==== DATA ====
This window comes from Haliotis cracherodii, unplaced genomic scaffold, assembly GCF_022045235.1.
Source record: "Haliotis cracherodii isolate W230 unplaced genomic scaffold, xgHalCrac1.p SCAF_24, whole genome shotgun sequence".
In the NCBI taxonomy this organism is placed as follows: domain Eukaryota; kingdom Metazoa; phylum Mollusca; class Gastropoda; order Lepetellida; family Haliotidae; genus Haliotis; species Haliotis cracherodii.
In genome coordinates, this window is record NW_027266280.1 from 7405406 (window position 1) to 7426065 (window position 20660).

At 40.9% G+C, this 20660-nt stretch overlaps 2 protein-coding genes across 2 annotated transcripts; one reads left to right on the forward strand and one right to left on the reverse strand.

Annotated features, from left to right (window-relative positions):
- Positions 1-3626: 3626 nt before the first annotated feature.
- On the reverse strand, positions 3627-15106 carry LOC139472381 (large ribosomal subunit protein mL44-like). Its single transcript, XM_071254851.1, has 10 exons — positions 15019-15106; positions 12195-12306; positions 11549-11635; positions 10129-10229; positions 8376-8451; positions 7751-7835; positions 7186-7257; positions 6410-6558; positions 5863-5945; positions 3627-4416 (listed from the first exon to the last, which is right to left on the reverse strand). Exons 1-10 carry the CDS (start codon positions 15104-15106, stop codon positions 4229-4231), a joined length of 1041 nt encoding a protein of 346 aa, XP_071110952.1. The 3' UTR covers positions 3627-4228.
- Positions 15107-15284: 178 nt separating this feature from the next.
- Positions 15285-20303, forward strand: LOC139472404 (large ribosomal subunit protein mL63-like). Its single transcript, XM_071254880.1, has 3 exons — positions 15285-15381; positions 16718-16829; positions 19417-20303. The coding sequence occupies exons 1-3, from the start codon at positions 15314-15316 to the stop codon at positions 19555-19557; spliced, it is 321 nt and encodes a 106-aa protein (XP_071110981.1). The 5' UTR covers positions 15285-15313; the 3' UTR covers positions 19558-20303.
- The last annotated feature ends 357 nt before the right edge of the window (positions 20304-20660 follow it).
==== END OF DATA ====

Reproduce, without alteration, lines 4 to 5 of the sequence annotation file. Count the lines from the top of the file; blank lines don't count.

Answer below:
In genome coordinates, this window is record NW_027266280.1 from 7405406 (window position 1) to 7426065 (window position 20660).

At 40.9% G+C, this 20660-nt stretch overlaps 2 protein-coding genes across 2 annotated transcripts; one reads left to right on the forward strand and one right to left on the reverse strand.